Revised policy requiring more specific country-of-origin labels on meat products moving forward, but debate continues about if benefits of policy outweigh costs.
MANHATTAN, Kan. – The requirement of more specific country-of-origin labels, a ruling upheld recently in U.S. district court, could mean that more information will be available for meat consumers to make purchasing decisions, but also could lead to economic loss for the U.S. meat industry and its trading partners.
On Sept. 11, a U.S. district judge refused to stop the government from requiring more specific labels on beef, pork, poultry and lamb products sold in stores. The ruling was a win for advocates of mandatory country-of-origin labeling (COOL) policy and a loss to U.S. meat packers and others wanting to abolish the policy, who view COOL as a low benefit, high cost scenario.
COOL, a controversial U.S. food and agricultural labeling policy, has been in limbo since its mandatory implementation in 2009. The policy requires that most fresh foods, including meat, indicate the country or countries where the product was born, grown, raised and slaughtered on the product’s label.
Not long after the mandatory implementation, Canada and Mexico approached the World Trade Organization (WTO) to challenge COOL, as the countries believed the law hindered trade with the United States and violated the North American Free Trade Agreement. The WTO sided with Canada and Mexico, which led to the United States revising its COOL policy last May.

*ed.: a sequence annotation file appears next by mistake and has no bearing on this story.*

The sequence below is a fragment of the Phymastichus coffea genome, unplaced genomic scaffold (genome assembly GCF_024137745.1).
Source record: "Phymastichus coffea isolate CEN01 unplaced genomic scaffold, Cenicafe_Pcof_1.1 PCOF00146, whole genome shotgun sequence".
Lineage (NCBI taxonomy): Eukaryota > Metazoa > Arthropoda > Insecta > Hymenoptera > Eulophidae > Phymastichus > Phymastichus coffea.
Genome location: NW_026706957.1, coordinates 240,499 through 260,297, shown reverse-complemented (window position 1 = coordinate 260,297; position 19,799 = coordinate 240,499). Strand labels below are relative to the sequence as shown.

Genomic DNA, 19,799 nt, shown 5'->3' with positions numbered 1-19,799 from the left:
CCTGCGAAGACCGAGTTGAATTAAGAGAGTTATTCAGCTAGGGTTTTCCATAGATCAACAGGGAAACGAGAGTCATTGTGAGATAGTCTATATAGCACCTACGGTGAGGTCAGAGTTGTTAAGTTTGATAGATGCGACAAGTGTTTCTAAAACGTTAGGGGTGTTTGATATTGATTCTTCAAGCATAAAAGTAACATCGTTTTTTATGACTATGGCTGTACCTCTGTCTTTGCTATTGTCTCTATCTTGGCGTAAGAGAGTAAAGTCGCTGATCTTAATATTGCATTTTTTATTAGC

The revised policy requires packers to list individually the countries where the animal was born, raised and slaughtered. For instance, a revised label on a package of beef sirloin steak might state, “Born in Mexico, raised and slaughtered in the United States.” Before, the label for that same product more simply read, “Product of Mexico and the United States.”
“More segregation (in the labels) will lead to more cost,” said Glynn Tonsor, associate professor of agricultural economics at Kansas State University.
Tonsor studied consumer demand impact of mandatory COOL on meat products and found that the typical U.S. consumer was unaware of COOL and that COOL implementation did not change consumer demand for beef steak, chicken breast or pork chop products.
More specificity on the labels, Tonsor said, could strengthen the problem Canada and Mexico faced initially and further discriminate against imported livestock. The U.S. meat industry could also see take more of a financial hit. Tonsor said packers could more directly see added costs, as more specific labeling would require more bookkeeping and ensuring that all meat in each package, other than ground meat, came from the same source and was marked correctly.
Cow-calf producers could also bear some of the added cost indirectly in their calves. Added costs, down the value chain, could negatively affect consumers’ wallets as well.
“Anything that adds cost in the value chain can cause an economic drain,” Tonsor said.
It is unclear if or how the WTO will intercede as this moves forward, but Tonsor said this is a multi-year process that was not completely resolved from this recent ruling.